Great Expectations

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Chapter1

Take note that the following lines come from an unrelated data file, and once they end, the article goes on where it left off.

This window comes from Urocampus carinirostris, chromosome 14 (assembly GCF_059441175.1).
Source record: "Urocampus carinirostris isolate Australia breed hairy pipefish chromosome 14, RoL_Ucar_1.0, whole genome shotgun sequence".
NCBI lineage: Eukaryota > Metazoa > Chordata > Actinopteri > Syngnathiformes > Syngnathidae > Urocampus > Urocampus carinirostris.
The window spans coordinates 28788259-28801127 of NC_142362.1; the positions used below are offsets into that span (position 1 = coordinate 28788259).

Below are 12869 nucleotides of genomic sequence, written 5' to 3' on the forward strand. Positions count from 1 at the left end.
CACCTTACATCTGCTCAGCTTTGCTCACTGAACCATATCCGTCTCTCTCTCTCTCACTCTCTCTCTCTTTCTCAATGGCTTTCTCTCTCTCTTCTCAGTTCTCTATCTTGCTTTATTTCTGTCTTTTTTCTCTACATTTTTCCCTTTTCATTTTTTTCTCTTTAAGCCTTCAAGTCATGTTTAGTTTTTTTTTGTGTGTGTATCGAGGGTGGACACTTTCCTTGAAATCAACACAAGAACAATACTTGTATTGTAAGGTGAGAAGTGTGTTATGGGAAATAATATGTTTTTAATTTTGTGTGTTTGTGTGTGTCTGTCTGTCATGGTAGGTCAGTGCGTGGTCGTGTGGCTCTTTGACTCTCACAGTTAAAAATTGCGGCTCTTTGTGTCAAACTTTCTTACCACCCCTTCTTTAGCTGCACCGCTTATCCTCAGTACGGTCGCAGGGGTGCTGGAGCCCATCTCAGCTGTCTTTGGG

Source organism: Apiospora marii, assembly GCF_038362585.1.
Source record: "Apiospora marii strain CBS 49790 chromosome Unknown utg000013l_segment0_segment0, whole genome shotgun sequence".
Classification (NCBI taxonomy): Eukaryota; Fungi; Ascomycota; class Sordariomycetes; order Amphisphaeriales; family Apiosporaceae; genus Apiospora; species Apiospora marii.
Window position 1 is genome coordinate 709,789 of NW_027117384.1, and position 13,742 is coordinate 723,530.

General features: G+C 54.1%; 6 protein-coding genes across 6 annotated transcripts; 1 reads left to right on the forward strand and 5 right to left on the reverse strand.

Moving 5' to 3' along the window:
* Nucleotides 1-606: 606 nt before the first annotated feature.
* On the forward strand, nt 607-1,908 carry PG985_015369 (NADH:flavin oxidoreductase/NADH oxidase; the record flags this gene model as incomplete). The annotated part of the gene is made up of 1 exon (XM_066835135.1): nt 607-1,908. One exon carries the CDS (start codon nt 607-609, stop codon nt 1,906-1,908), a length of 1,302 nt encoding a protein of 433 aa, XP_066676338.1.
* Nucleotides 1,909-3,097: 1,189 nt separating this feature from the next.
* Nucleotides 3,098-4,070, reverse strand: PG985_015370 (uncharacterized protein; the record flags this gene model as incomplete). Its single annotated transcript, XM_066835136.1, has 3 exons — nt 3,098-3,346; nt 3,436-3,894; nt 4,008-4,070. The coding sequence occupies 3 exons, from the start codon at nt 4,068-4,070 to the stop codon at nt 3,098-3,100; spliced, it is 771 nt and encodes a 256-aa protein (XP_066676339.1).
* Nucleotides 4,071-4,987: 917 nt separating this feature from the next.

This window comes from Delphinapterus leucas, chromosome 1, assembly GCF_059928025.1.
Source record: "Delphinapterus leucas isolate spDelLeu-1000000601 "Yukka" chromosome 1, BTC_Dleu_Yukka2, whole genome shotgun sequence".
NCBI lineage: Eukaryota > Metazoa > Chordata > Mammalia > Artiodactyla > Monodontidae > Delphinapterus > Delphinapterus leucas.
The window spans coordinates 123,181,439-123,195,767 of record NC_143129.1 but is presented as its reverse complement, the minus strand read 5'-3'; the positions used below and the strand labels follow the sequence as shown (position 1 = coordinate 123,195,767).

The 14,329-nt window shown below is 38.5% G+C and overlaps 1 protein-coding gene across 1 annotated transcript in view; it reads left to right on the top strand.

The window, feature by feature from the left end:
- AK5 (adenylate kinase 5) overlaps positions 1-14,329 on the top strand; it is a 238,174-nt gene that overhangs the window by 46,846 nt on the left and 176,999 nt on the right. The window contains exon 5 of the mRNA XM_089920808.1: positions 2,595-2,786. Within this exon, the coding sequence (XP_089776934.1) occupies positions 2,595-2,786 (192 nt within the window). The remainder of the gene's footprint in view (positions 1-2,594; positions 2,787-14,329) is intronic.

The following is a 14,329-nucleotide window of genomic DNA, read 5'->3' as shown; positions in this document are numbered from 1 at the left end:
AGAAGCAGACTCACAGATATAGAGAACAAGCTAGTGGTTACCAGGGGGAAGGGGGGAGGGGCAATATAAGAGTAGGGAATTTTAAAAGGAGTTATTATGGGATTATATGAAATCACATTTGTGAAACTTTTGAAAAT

1 My father?s family name being Pirrip, and my Christian name Philip, my infant tongue could make of both names nothing longer or more explicit than Pip. So, I called myself Pip, a nd came to be called Pip. I give Pirrip as my father?s fami ly name, on the authority of his tomb stone and my sister - Mrs. Joe Gargery, who married th e blacksmi th. As I never saw my father or my mother, and never saw any likeness of either of them (for their days were long before the days of photographs), my first fancies regarding what they were like, were unreasonabl y derive d from their tombstones. The shape of the letters on my father?s, gave me an odd idea that he was a square, stout, d ark man, w ith curly black hair. F rom the cha racter and turn of the inscription, ?Also Georgiana Wife of the Above,? I drew a childish conclusion that my mother was freckled and sickly. To five little stone lozenges, each about a foot and a half long, which were arranged in a neat row beside their g rave, and were sacred to the memory of fi ve little brothers of mine - who gave u p trying to get a living, exceedingl y early in that universal struggle - I am indebted for a belief I religiously entertained that they had all been born on their 2 of 865 Great Expectations backs with their hands in their trousers-pockets, and had never taken them out in this state of existence. Ours was the marsh country, down by the river, within, as the river wound, twenty miles of the sea. My first most vi vid and bro ad impressio n of the id entity of things, seems to me to h ave been gained on a memorable raw afternoon towards evening. At such a time I found out for certain, that this bleak place overgrown with nettles was the churchyard; and that Philip Pirrip, late of this parish, and also Georgiana wife of the above, were dead and buried; and that Alex ander, Bartholomew, Abraham, Tobias, and Roger, in fant childre n of the aforesaid, were also dead and buried; and that the dark flat wilderness beyond the churchyard, intersected with dykes and mounds and gates, with scattered cattle feeding on it, was the marshes; and tha t th e low leaden line beyond, was the river; and that the distant savage lair from which the wind was rushing, was the sea; and that the small bundle of shivers growing afraid of it all and beginning to cry, was Pip. ?Hold your noise!? cried a terrible voice, as a man started up fr om among the graves at the side of the church porch. ?Keep still, you little devil, or I?ll cut your throat!? 3 of 865 Great Expectations A fearful man, all in coarse grey, wit h a great iro n on his leg. A man with no hat, and with broken shoes, and with an old rag tied round his head. A man who had been soaked in water, and smothered i n mud, and lamed by stones, and cut by flints, and stung by nettles, and torn by briars; who l imped, and shivered, and glared and growled; and whose teeth chattered in hi s head as he seized me by the chin. ?O! Don?t cut my throat, sir,? I pleaded in terror. ?Pray don?t do it, sir.? ?Tell us your name!? said the man. ?Quick!? ?Pip, sir.? ?Once more,? said the man, staring at me. ?Give it mouth!? ?Pip. Pip, sir.? ?Show us where you live,? sa id the man. ?Pint out the place!? I pointed to where our village lay, on the flat in-shore among the alder-trees and polla rds, a mile or more from the church. The man, after looking at me for a moment, turned me upside down, and emptied my pockets. There was nothing in them but a piece of bread. When the church came to itself - for h e was so sud den and stro ng that he made it go 4 of 865 Great Expectations head over h eels before me, and I saw the steeple under my feet - when the ch urch came to itself, I say, I was seated on a high tombstone, trembling, while he ate the bread ravenously. ?You young dog,? said the man, licking his lips, ?what fat cheeks you ha? got.? I believe they were fat, t hough I was at that time undersized for my years, and not strong. ?Darn me if I couldn?t ea t em,? sai d the man, with a threatening shake of his head, ?and if I han?t half a mind to?t!? I earnestly expressed my hope that he wouldn?t, and held tighter to the to mbstone on which he had put me; partly, to keep myself upon it; partly, to keep myself from crying. ?Now lookee here!? said the man. ?Where?s your mother?? ?There, sir!? said I. He started, made a shor t run, and stopped and looked over his shoulder. ?There, sir!? I timidly explained. ?Also Georgiana. That? s my mother.? ?Oh!? said he, coming back. ?And is that your father alonger your mother?? 5 of 865 Great Expectations ?Yes, sir,? said I; ?him too; late of this parish.? ?Ha!? he muttered then, considering. ?Who d?ye live with - supp osin? you?re kindly let to live, which I han? t made up my mind about?? ?My sister, sir - Mrs. Joe Gargery - w ife of Joe Gargery, the blacksmi th, sir.? ?Blacksmith, eh?? said he. And looked down at his leg. After darkly looking at his leg and m e several times, he came clo ser to my tomb stone, took me by both arms, and tilted me back as far as he could hold me; so that his eyes looked most powerfully down into mine, and mine looked most helplessly u p into his. ?Now lookee here,? he sa id, ?the question being whether you ?re to be let to live. You know what a file is?? ?Yes, sir.? ?And you know what wittles is?? ?Yes, sir.? After each question he ti lted me over a little more, so as to give me a greater sense of helplessness and danger. ?You get me a file.? He tilted me again. ?And y ou get me wittles.? He til ted me again. ? You bring ?em both to me.? He tilted me again. ?Or I?ll have your h eart and liver out.? He tilted me again. 6 of 865 Great Expectations I was dreadfully frightened, and so gi ddy that I cl ung to him with both hands, and said, ?If you would kindly please to let me keep upright, sir, perhaps I shouldn?t be sick, and perhaps I could attend more.? He gave me a most tremend ous dip and roll, so that the church jumped over its own weather-cock. The n, he held me by the a rms, in an u pright positi on on the top of the stone, and went on in these fearful terms: ?You bring me, to-morrow morning early, that fi le and them wittles. You bring the lot to me, at that old Battery over yonder. You do it, and you never dare to say a word or dare to make a sign co ncern ing your having seen such a person as me, or any person sumever, and you shall be let to live. Yo u fail, or you go from my words in any partickler, no matter how small it i s, and your heart and your liver s hall be tore out, roasted and ate. Now, I ain?t alone, as you may think I am. There?s a young man hid with me, in comparison with which young man I am a Angel. That young man hears the words I speak. That young man has a secr et way pecooliar to hi mself, of getting at a boy, and at his heart, and at his liver. It is in wain for a b oy to attempt to hide hi mself from that young man. A boy may lock his door, may be warm in bed, may tuck hi mself up, may dr aw the clo thes over his h ead, may 7 of 865 Great Expectations think himself comfortabl e and safe, but that young man will softly creep and creep his way to him and tear him open. I am a-keeping that y oung man from harming of you at the p resent moment, with gr eat difficul ty. I find it wery hard to hold that young man off of your inside. Now, what do you say?? I said that I would get him the file, and I would get him what broken bits of food I coul d, and I would come to him at the Battery, early in the m orning. ?Say Lord strike you dead if you don?t!? said the man. I said so, and he took me down. ?Now,? he pursued, ?you remember what you?ve undertook, and you remember that young man, and you get home!? ?Goo-good night, sir,? I faltered. ?Much of that!? said he, gl ancing about hi m over the cold wet flat. ?I wish I was a frog. Or a eel!? At the same time, he hugged his shuddering body in both hi s ar ms - cla sping himself, as if to h old himself together - a nd limped towards the low church wall. As I saw him go, picking his way among the ne ttles, and among the brambles that bo und the green mounds, he looked in my young eyes as if he were eluding the hands 8 of 865 Great Expectations of the dead people, stretching up cautiously out of their graves, to get a twist upon his ankle and pull him in. When he came to the low church wall, he got over it, like a man whose legs were numbed and stiff, and then turned round to look for me. When I saw him turning, I set my face towards ho me, and made the best use of my legs. But presently I lo oked over my shoulder, and saw him going on again towa rds the river, still huggin g himself in both arms, and picking his way with his sore feet among the great stones dropped into the marshes here and there, for stepping-places when the rains were heavy, or the tide was in. The marshes were just a long black horizontal line then, as I stopped to look after him; and the river was just another horizontal line, not nearly so broad nor yet so black; and the sky was just a ro w of long angry red lines and dense black lines intermixed. On the edge of the river I could fai ntly make out the only two black things in all the prospect that seemed to be standing upright; one of these was the beacon by whic h the sailors steered - like an unhooped cask upon a pole - an ugly thing w hen you were near it; the other a g ibbet, with some chains hanging to it which had once held a pirate. The man was limping on towards this latter, as if he were t he pirate come to life, 9 of 865 Great Expectations and come down, and going back to hook himself up again. It gav e me a terrible turn when I thought so; and as I saw the cattle lifting their heads to gaze afte r him, I wondered w hether they thought so too. I looked all round for the horrible young man, and coul d see no signs of him. But, now I was frightened again, and ran home without stopping. 10 of 865 Great Expectations